This makes sense to me why Apple would have chosen a FPGA for something as flexible as a video transcoding accelerator vs. an ASIC.
 

bman212121

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It's official now. Apple's own silicion will start to replace macs. They will have development test kits that are Mac Minis running Ipad pro processors. (A12Z)
 

Snowdog

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It's official now. Apple's own silicion will start to replace macs. They will have development test kits that are Mac Minis running Ipad pro processors. (A12Z)
Very much like the PPC->Intel transition.

They will have first ARM Macs by year end, and will have transition complete within 2 years.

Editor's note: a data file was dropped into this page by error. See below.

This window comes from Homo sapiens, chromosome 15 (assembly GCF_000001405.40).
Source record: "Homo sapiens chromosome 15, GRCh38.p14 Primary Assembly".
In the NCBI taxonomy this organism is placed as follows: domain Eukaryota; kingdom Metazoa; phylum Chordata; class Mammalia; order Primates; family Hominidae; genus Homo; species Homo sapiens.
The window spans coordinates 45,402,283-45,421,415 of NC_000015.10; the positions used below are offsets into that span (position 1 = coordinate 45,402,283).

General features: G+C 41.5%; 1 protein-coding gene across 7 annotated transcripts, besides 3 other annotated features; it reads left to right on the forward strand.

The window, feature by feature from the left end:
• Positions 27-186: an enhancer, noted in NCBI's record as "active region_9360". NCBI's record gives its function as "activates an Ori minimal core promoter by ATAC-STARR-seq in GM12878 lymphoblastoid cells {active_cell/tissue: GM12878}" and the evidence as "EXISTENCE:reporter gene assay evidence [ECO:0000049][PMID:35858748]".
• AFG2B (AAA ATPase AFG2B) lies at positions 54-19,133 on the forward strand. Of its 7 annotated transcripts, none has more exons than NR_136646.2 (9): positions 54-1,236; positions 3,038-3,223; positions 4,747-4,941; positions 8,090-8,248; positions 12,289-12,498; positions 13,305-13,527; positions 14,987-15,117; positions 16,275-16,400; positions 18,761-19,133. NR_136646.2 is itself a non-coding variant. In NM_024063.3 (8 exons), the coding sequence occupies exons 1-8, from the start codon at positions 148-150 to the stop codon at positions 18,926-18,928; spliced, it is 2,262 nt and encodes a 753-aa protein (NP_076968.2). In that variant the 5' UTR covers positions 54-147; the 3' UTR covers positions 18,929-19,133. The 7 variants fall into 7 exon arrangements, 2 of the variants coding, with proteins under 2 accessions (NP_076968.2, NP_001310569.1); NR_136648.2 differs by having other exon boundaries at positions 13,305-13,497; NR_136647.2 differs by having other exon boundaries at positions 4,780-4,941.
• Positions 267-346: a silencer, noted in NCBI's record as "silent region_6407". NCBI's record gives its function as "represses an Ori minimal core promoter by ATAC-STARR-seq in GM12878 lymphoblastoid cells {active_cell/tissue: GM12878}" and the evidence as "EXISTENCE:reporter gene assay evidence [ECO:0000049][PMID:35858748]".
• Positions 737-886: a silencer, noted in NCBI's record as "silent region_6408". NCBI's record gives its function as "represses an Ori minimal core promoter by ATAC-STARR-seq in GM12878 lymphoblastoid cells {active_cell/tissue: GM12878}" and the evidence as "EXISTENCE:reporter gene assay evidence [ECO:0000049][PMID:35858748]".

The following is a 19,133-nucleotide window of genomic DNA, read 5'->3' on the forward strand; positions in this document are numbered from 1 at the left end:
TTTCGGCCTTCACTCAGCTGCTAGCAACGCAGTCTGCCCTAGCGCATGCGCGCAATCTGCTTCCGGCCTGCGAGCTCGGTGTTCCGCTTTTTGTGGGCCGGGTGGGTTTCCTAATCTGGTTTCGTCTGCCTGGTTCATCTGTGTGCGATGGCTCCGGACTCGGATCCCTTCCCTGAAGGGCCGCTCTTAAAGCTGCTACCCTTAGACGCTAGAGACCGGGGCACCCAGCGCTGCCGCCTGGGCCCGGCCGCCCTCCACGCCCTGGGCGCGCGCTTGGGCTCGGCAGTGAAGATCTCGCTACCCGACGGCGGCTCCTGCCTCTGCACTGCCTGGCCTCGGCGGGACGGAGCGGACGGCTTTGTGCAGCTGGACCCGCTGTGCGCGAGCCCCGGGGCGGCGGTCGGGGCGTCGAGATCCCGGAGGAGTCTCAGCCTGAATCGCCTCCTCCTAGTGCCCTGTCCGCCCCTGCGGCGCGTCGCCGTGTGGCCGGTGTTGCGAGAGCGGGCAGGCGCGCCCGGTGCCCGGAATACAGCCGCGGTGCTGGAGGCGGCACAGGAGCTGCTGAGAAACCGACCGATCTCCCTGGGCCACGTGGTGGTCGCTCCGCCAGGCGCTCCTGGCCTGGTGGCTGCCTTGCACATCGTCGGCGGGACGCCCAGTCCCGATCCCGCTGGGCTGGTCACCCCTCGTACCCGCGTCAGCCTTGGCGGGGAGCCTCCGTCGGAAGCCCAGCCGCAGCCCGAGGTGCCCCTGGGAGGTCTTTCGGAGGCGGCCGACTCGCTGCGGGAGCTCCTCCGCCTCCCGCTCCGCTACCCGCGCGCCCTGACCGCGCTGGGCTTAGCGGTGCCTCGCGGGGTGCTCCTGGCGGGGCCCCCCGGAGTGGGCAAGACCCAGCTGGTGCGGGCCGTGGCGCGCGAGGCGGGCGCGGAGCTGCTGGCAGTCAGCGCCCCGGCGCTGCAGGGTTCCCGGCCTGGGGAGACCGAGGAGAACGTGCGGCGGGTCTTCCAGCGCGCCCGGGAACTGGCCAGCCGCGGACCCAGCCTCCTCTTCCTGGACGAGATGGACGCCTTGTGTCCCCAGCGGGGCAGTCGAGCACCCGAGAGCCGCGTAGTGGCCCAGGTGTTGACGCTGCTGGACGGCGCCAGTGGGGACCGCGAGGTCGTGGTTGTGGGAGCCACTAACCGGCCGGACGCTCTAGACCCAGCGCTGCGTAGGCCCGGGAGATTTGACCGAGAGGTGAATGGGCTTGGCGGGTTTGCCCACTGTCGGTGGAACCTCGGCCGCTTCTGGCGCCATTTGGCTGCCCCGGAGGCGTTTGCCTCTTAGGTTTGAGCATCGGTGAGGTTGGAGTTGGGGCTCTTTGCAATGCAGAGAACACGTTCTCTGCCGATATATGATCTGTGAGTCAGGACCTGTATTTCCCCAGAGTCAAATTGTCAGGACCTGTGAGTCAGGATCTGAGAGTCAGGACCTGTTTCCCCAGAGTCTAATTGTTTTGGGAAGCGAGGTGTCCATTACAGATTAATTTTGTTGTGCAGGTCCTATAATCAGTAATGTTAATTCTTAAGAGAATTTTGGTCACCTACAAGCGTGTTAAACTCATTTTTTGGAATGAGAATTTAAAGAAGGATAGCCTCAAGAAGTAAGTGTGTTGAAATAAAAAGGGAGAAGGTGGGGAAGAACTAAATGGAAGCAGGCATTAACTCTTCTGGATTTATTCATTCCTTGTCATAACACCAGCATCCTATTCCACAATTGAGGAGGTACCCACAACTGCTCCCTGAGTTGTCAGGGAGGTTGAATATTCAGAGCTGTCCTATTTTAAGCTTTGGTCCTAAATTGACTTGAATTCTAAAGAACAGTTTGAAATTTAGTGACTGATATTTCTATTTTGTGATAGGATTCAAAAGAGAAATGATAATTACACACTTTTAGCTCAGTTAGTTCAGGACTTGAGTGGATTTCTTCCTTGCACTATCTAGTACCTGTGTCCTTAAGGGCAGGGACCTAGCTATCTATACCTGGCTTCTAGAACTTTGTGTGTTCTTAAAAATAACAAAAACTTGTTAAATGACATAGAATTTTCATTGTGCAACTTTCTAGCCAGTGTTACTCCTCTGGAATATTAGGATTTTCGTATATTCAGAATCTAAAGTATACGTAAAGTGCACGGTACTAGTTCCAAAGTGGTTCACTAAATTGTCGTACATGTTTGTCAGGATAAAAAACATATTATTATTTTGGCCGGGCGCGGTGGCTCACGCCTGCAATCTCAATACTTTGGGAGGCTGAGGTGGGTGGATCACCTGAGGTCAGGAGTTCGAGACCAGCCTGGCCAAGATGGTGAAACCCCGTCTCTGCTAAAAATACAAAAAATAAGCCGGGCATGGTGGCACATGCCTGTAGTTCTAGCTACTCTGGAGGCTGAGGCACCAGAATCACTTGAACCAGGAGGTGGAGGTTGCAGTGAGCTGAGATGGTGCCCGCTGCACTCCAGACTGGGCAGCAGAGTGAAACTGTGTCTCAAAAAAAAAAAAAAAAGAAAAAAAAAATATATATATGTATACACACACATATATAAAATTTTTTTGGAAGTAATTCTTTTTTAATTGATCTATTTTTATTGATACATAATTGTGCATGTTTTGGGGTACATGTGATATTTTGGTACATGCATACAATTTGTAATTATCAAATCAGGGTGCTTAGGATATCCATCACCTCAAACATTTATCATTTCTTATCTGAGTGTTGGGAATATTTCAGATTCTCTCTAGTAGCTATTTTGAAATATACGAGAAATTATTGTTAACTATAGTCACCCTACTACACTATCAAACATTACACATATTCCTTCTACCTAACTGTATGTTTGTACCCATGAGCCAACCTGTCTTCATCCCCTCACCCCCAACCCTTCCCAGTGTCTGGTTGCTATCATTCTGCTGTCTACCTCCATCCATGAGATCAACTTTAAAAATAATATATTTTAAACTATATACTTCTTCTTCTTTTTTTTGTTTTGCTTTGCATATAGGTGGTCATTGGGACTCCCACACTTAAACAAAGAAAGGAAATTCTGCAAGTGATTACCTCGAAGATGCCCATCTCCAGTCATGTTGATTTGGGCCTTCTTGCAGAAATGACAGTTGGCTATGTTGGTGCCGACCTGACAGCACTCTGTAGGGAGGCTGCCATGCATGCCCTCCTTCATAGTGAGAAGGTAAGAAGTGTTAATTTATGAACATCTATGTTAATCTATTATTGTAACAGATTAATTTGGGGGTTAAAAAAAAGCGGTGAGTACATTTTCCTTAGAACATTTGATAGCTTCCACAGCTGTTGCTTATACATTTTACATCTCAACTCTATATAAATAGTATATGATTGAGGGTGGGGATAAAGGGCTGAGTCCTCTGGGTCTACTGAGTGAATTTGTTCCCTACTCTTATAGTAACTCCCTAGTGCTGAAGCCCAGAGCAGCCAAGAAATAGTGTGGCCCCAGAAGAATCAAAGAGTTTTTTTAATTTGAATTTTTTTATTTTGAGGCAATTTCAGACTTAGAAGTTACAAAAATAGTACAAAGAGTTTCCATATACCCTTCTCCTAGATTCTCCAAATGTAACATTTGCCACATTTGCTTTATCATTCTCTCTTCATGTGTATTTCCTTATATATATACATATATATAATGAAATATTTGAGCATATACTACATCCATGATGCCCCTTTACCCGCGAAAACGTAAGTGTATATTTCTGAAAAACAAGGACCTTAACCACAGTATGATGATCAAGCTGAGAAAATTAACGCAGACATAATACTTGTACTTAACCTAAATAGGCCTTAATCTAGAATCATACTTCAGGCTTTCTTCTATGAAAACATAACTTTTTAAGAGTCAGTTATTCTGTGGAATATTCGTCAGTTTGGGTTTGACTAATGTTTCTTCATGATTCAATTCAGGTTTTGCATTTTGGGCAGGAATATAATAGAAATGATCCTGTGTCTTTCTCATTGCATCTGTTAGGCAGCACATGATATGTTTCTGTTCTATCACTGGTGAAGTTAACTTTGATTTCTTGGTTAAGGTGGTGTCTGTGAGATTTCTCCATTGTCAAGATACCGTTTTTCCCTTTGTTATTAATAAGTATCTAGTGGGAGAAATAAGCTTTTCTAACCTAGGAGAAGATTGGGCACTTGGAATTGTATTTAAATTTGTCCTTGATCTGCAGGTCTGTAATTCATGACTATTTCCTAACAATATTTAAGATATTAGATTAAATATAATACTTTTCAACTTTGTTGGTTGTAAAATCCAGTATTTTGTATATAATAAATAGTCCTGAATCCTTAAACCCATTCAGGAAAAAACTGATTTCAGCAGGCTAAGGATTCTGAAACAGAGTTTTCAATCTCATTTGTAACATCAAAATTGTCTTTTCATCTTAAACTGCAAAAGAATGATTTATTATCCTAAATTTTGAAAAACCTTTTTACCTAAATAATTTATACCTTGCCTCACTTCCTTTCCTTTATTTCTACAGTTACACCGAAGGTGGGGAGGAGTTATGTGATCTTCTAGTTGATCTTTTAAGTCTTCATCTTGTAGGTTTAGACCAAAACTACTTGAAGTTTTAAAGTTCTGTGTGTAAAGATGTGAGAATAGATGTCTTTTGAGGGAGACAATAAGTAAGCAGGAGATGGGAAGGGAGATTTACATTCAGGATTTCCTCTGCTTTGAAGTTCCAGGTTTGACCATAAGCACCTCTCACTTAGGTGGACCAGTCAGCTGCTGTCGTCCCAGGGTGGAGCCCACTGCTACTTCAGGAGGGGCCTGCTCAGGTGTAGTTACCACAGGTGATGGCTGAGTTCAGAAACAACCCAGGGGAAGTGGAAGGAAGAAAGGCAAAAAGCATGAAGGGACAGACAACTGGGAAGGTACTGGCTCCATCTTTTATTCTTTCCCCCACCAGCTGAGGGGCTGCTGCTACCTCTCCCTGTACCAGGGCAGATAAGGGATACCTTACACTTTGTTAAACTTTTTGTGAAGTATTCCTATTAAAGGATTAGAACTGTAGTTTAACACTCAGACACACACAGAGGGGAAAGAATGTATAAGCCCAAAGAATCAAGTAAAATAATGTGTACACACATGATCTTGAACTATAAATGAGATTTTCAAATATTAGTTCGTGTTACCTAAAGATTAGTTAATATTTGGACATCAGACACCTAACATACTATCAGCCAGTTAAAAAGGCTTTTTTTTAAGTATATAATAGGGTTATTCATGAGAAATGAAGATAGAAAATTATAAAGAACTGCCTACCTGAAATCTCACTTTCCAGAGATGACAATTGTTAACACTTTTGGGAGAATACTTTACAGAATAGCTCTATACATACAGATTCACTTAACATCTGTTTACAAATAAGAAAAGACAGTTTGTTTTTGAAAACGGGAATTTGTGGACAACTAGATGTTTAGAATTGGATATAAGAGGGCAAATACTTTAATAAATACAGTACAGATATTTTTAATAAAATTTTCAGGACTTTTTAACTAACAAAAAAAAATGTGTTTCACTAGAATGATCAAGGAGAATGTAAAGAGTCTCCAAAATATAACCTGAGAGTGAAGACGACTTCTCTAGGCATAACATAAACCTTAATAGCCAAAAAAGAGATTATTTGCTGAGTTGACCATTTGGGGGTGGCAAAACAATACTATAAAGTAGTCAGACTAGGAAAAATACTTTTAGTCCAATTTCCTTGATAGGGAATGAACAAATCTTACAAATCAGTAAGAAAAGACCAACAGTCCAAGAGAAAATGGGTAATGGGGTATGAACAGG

Universal binaries.
Rosetta emulation/translation.
 

bman212121

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Probably depends on what the battery life ends up being on the laptops, besting Intel by a few hours might get people to switch.
Not likely. Microsoft is married to x86 for better or for worse. If you're running Windows you expect to be able to run legacy apps without having to do anything. ARM has always failed because you can't pop the disc into a computer, install the software you wanted, and have it work. Apple is really on the opposite of this spectrum, they have made the transition before and their userbase is far more accepting that all of their legacy software will go away. It also greatly helps Apple that they have a huge library of software that will take minimal work to get running on this new operating system. If all of the codebase can remain largely unchanged, you just need to spend a little bit of time adding mouse support to an iPad app and it will probably work on a laptop or desktop well enough.
 

Aurelius